1. Sanch, the writer

      March 4, 2017 at 2:32 pm

      Lots of dads especially in India are not very expressive, are they? Wow…first job, eh? Having a world cup at a time like that would have been fun 🙂

  4. Anamika Agnihotri

    February 27, 2017 at 4:04 pm

    Fathers are like that. They would use lesser words but still their sentiments speak distinct language. I remember that semi-final match of 1996 world cup held at Eden Garden in Kolkata. India’s loss in that match broke too many Indian hearts. I was never too interested in cricket but with my cricket crazy father and brother at home, I never had the choice of watching anything else if cricket was being telecasted on TV. At that time, I didn’t know that one was under no pressure to watch the TV when it was in a switched on state 😀
    Anamika Agnihotri recently posted…Dealing with someone’s anger #MondayMusingsMy Profile

    1. Sanch, the writer

      March 4, 2017 at 2:44 pm

      That match ended in a riot, didn’t it? Had to laugh at your ‘choiceless’ state back then!

  5. Nabanita Dhar

    February 27, 2017 at 5:19 pm

    You know I love watching cricket and football with my Dad. It is so much fun. He is an ardent Argentina supporter and I was a complete Germany supporter since childhood. But last world cup somehow seeing my father, I too transformed to an Argentina supporter. Imagine, I had been wishing to see Germany won the world cup ever since I was 10 years old and when it won, I somehow couldn’t support them anymore. I guess sports bonds like nothing other.
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  6. Parul Thakur

    March 1, 2017 at 2:50 am

    So I am not a big cricket fan but I do cheer for men in blue. The other day I saw your happy IG post and when, I did feel a bit of envy that our men had lost. I also come from the thought process that the best should win and in this game, Aussies did really well.
    Other than cricket, I enjoy badminton and soccer. My only regret is that I was a lazy girl while growing up. My glasses and body frame talk much more than words can share 😉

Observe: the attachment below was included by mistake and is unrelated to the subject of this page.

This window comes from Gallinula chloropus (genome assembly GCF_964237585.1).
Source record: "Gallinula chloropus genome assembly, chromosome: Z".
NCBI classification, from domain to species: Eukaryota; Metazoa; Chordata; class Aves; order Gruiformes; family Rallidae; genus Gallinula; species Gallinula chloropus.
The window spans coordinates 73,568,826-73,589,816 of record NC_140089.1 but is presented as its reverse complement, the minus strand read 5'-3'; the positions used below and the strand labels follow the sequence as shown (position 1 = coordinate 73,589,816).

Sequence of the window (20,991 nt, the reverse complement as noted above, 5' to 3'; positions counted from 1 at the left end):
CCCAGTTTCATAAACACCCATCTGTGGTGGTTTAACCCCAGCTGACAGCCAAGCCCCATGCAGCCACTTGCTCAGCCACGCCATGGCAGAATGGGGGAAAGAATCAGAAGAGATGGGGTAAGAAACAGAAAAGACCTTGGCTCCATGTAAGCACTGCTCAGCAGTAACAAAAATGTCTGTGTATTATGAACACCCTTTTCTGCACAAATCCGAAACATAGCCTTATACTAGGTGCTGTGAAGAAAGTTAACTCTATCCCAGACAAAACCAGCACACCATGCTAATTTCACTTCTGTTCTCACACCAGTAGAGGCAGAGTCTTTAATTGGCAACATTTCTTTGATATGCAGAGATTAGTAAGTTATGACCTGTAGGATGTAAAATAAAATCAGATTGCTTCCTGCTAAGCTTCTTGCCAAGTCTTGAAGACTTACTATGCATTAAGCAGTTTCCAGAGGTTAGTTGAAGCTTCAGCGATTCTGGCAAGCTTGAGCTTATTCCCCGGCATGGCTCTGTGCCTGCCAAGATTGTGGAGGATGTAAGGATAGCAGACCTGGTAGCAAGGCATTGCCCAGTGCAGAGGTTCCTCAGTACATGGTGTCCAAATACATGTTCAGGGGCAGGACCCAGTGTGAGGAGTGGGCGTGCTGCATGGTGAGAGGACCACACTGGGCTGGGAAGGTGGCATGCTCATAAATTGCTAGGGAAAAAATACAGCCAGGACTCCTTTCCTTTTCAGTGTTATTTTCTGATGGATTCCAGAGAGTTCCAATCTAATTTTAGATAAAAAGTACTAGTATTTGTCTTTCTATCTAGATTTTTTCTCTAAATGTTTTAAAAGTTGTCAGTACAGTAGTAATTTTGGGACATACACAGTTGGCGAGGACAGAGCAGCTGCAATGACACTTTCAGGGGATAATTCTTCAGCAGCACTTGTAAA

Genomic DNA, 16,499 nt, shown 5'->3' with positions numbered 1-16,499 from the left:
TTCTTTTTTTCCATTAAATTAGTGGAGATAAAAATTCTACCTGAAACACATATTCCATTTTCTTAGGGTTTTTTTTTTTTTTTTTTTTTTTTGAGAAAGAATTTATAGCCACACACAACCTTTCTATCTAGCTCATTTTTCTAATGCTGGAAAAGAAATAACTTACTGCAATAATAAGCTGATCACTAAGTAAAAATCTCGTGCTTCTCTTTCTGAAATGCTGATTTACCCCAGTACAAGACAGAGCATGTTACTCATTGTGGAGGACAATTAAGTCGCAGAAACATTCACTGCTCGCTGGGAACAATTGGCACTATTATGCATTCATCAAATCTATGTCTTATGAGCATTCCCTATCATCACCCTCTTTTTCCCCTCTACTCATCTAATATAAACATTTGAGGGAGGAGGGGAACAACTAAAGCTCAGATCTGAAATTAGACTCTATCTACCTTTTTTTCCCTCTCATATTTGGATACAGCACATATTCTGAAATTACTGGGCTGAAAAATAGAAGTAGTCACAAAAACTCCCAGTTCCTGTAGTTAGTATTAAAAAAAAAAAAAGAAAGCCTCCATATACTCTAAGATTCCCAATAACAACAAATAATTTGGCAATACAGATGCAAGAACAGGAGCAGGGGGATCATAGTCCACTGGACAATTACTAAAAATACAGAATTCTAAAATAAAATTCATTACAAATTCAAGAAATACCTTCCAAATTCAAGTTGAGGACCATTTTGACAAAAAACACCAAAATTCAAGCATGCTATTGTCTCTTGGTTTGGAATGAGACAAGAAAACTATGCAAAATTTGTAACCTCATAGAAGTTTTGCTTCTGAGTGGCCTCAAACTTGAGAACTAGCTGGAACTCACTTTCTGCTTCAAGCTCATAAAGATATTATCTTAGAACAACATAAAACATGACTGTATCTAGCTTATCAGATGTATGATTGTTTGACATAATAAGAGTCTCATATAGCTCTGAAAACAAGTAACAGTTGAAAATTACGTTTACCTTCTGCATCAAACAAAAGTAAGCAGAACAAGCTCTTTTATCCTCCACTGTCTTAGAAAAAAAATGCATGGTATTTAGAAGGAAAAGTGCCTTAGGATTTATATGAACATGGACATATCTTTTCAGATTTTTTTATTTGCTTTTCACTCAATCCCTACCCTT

Parul Thakur recently posted…Gratitude List – February 2017My Profile

  7. Simon Falk

    March 1, 2017 at 12:18 pm

    As we Aussies say, a great yarn. Thanks for sharing.
    Simon Falk recently posted…Late #Summer AfternoonMy Profile

  8. Esha Dutta

    March 1, 2017 at 3:50 pm

    Lovely post, Sanch. I think father-daughter bonding can be very subtle and beautiful and it is wonderful that in your case Cricket helped to make it so very special, something that you seem to really chersih till date and that is how it ought to be, right? I too remember watching that ’96 match although I wasn’t a die-hard cricket fan but always felt that our Indian side should win. It was a moment that unified a country that always stays divided on so many counts.

  9. shalini

    March 1, 2017 at 9:33 pm

    How simply have you spun a beautiful tale of a father-daughter bonding over something so nerve wracking as Cricket!! Your writing is so personal and heartfelt; I love reading your blog for this very reason! Cheers

  10. Beat About the Book

    March 2, 2017 at 3:21 am

    Cricket is such a crazy thing here in India and a great way to bond even with strangers. It is wonderful to share an interest with your parent. Your relationship with your dad sounds very special.
    Beat About the Book recently posted…Of Men and Women #Teaser Tuesday 5My Profile

  11. Melony Boseley

    March 2, 2017 at 4:43 pm

    I was this way with my dad and me were about gridiron/NFL. After moving to Australia, I have tried over and again to get into Cricket, but I just can’t. It lacks the speed of AFL, which is now the sport I follow the most. It means hubby and I bond a lot over AFL, but I miss out when he decides he has to watch the 20/20. Haha
    Melony Boseley recently posted…Night TerrorsMy Profile

  12. Donna-Louise Bishop

    March 3, 2017 at 6:28 am

    Aw, this is a lovely piece. It was a pleasure to read and was really authentic. Great job!

  13. Lisa

    March 3, 2017 at 12:19 pm

    I feel this way about my (late) grandfather. He dragged me to baseball games every single summer/fall and made me watch on TV. It was the only thing he was passionate about and it’s hard to imagine him having any will to live without it. Thanks for writing this and reminding me of good times.

  14. Sulekha

    March 3, 2017 at 7:46 pm

    The bond between a father and a daughter is a special one. I remember the times spent with my dad when he used to take me for a pony ride on Sundays. Those were our special times. Your lovely post brought a smile to my face and I smiled at my dad’s picture on the mantle.

  15. Vidya Sury

    March 4, 2017 at 5:57 pm

    I feel the love, Sanch. There’s nothing quite so full of joy as words unspoken mingled with words spoken, making the conversation continuous. Hugs!
    Vidya Sury recently posted…From Nature, With Love #MeAndNatureMy Profile

  16. MALINY

    March 4, 2017 at 11:36 pm

    You r post brought back memories of my childhood days when I would watch cricket with my younger brother match after match untiringly. Such a nostalgic post, Sanch.
    MALINY recently posted…Hey Hello! – Bits From LifeMy Profile